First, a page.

19 thoughts on “Zuckerberg: The Hacker Way”

  1. Let’s see if FB continues to “move fast” and make mistakes after it becomes a public company. The handing guillotine of wall street might very well have the final say, when security and privacy breaches will actually affect the bottom line. It is no longer going to be about engineering or reputation anymore…but about stock price.

    That said, I do hope MarkZ actually show wall street the hack way…that in my opinion will be FB’s biggest contribution to society.

  2. I’ve been focusing on “The Webinar Way” which is a refined form of The Hacker Way. The five core values are parallel:

    Focus on Impact: The best way to have the biggest impact is to focus on solving the most important problems.

    Move Fast, Be Bold, Be Open, and

    Build [Social] Value where social is relationships because… The Real Currency is “Relationship Riches.”

    Sherrie Rose
    The Liking Authority

    1. Indeed. I don’t think we should. But it was worthwhile pointing out this letter for it is something others can apply to their businesses/approach to developing things.

  3. The “Hacker Way” is laudable and indeed inspiring for a business like Facebook. But there’s another side to the term that’s not represented here. The idea that any program can be coded quickly, hacker-style, and fixed in later iterations often doesn’t (and shouldn’t) apply.

    Reliability and uptime may be less critical critical for free web-based services like Facebook, but many enterprises (e.g., airlines, banks) and organizations (e.g., hospitals, governments) rely on functioning software, and need assurance that it will work. Always. And as expected.

    So the “other” definition of hacker isn’t the movie-version of someone who commits digital crimes. Rather, it’s someone who “hacks” together code without sufficient thought about the effect that code will have on other parts of the system. That code usually requires a programmer to step in, undo the damage, and figure out a better, more holistic solution.

    At a large software company I once worked for, the question was always asked after an interview: “Is he/she a hacker or a programmer?”. We didn’t hire hackers.

    Fast, bold, and open are all great traits. Merit-based systems are great. Stimulating creativity and innovation is clearly a positive goal. And it’s often true that “the perfect is the enemy of the good (or the complete)”. However “complete but broken” is not always better than “not done yet”.

  4. Nice hype to FB IPO. Would love to see someone building mission critical systems using the hacker way.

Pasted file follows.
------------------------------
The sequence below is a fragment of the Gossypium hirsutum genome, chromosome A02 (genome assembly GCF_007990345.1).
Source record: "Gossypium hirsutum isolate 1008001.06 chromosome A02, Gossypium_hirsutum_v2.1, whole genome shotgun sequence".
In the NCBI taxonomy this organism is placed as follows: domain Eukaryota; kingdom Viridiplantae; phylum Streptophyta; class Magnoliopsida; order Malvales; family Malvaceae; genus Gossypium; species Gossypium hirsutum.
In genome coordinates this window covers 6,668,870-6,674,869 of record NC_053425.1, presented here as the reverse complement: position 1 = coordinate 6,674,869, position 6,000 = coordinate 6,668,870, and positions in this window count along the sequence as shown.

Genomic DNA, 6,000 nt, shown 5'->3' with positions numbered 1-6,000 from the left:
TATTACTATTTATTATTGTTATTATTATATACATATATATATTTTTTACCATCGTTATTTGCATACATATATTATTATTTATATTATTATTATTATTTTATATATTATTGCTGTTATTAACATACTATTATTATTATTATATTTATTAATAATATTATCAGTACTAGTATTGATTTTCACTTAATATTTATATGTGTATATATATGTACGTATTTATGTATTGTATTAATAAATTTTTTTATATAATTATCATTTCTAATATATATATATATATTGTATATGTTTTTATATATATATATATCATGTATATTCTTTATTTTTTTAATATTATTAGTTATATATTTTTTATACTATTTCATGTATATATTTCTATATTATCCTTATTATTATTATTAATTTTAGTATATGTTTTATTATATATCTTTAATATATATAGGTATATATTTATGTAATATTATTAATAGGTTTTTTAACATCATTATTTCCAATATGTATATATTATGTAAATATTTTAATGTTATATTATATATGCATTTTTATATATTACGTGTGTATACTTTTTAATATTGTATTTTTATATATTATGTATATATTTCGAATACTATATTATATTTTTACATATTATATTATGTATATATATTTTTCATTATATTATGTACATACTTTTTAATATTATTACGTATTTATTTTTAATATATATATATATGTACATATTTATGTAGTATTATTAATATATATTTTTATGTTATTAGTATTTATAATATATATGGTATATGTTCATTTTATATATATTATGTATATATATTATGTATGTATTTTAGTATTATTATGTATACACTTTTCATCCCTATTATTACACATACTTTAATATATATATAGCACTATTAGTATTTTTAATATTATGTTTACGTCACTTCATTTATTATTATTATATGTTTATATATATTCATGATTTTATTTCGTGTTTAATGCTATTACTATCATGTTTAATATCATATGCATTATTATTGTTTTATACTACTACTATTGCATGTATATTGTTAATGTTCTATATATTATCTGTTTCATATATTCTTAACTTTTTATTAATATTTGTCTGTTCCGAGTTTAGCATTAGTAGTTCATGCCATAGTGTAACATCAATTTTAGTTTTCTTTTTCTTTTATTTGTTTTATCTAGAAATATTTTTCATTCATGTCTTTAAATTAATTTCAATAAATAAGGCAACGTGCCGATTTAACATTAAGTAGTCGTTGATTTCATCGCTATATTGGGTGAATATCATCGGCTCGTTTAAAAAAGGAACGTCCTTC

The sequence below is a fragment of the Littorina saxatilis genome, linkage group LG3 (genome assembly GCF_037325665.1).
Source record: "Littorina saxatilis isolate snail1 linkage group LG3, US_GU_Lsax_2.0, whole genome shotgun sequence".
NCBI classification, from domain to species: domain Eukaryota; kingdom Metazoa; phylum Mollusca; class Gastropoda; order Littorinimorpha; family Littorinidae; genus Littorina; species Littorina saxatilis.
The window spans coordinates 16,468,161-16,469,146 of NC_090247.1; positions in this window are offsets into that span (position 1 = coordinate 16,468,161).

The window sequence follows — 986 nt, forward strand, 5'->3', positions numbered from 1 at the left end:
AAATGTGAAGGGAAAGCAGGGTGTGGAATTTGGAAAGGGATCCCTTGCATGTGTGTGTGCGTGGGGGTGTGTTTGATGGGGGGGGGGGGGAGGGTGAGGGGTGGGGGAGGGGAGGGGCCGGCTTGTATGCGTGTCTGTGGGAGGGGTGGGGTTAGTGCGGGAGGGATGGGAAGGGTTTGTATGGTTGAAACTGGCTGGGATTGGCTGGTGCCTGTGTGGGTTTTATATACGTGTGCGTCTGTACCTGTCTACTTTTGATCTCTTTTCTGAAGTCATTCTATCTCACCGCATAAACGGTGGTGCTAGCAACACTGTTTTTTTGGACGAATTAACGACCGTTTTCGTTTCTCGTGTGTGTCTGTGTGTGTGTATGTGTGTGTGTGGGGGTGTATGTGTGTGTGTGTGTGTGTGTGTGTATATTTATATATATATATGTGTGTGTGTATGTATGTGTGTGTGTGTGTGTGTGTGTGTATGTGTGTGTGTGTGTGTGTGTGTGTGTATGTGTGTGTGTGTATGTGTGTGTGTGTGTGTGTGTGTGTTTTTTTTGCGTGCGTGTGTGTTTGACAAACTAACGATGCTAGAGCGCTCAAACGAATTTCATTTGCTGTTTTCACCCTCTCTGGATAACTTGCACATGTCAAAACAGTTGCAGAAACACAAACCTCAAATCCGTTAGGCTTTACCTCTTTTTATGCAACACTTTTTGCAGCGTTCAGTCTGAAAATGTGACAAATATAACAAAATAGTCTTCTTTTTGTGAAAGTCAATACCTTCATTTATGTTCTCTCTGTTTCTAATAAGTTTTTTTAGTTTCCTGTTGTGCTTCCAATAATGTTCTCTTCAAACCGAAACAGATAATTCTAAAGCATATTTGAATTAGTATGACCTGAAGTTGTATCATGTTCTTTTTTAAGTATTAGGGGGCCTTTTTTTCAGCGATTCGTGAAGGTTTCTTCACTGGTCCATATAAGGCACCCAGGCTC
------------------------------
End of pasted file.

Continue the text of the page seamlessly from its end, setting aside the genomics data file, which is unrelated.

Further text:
5. I’d love to see a similar manifesto for Facebook’s approach to building IP networks. In the industry, we hear tidbits about FB, Google, and Amazon’s approach to IP network design. Being enlightened on their philosophy would be very interesting.

    I am aware of FB’s Open Compute Project. It is very focused on physical aspects of building data centers. It’s not what I’m itching to read.

  6. I know there is an argument as Chris J mentioned too, that Facebook style is worthy of studying but probably not emulating. However, that is the case for everything. You always have to adapt stuff you hear and learn to your own context as that is unique. Your balance and your culture is what you should drive. Knowing about what worked and made companies successful, is critical to that. Hence, for me, this was a fantastic article to read.

    Although we are not coding, we are trying to create a similar culture at Online Courses Marketplace in WizIQ. These 6 principles are excellent and beautifully written.

  7. I think most of the unique information facebook creates is crap ! FB is just a platform to waste lives knowing, thinking and thinking about other people’s life rather than making your own life better !

  8. Chris J: In my experience, Hackers are less likely to produce “bad” or “non-working” code both because their names are on it and because they are generally inordinately proud of their work. See hubris, in reference to Larry Wall’s “Laziness, impatience, and hubris”.

  9. @Christopher Mahan: absolutely fair point. And perhaps I’m just mired in the semantics of the term “hacker” (vs. “Hacker”). I agree with Om and others that the principles represented here are indeed laudable (as I already stated) and can be applied generously across a number of disciplines.

    Those who are inordinately proud of their work and therefore unlikely to produce bad code because their names are on that code I consider to be “developers”. Or “programmers”. Or a variety of other professional-sounding things.

    In my experience, there are plenty of little “h” hackers who bang out something quick, either out of laziness, or pressure, or simply lack of skill. I found these more frequently at larger organizations than at smaller startups. And we tried hard to avoid them.

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